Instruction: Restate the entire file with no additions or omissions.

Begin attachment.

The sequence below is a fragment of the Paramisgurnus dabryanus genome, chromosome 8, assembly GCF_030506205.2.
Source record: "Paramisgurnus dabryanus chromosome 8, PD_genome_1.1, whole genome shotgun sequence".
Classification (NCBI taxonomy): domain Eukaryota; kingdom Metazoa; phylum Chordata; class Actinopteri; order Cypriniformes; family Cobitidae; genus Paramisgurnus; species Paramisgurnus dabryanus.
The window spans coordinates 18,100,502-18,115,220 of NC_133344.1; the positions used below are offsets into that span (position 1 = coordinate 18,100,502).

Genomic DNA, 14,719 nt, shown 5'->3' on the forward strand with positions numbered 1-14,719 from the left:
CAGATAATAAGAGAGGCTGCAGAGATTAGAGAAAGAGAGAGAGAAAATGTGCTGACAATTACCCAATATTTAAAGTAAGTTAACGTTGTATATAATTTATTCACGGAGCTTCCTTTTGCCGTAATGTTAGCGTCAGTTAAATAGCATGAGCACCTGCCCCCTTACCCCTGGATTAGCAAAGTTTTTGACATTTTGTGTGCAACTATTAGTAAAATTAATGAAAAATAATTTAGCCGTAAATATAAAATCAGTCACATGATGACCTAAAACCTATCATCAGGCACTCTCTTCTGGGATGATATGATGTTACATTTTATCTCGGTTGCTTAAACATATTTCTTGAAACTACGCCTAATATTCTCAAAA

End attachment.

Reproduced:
The sequence below is a fragment of the Paramisgurnus dabryanus genome, chromosome 8, assembly GCF_030506205.2.
Source record: "Paramisgurnus dabryanus chromosome 8, PD_genome_1.1, whole genome shotgun sequence".
Classification (NCBI taxonomy): domain Eukaryota; kingdom Metazoa; phylum Chordata; class Actinopteri; order Cypriniformes; family Cobitidae; genus Paramisgurnus; species Paramisgurnus dabryanus.
The window spans coordinates 18,100,502-18,115,220 of NC_133344.1; the positions used below are offsets into that span (position 1 = coordinate 18,100,502).

Genomic DNA, 14,719 nt, shown 5'->3' on the forward strand with positions numbered 1-14,719 from the left:
CAGATAATAAGAGAGGCTGCAGAGATTAGAGAAAGAGAGAGAGAAAATGTGCTGACAATTACCCAATATTTAAAGTAAGTTAACGTTGTATATAATTTATTCACGGAGCTTCCTTTTGCCGTAATGTTAGCGTCAGTTAAATAGCATGAGCACCTGCCCCCTTACCCCTGGATTAGCAAAGTTTTTGACATTTTGTGTGCAACTATTAGTAAAATTAATGAAAAATAATTTAGCCGTAAATATAAAATCAGTCACATGATGACCTAAAACCTATCATCAGGCACTCTCTTCTGGGATGATATGATGTTACATTTTATCTCGGTTGCTTAAACATATTTCTTGAAACTACGCCTAATATTCTCAAAA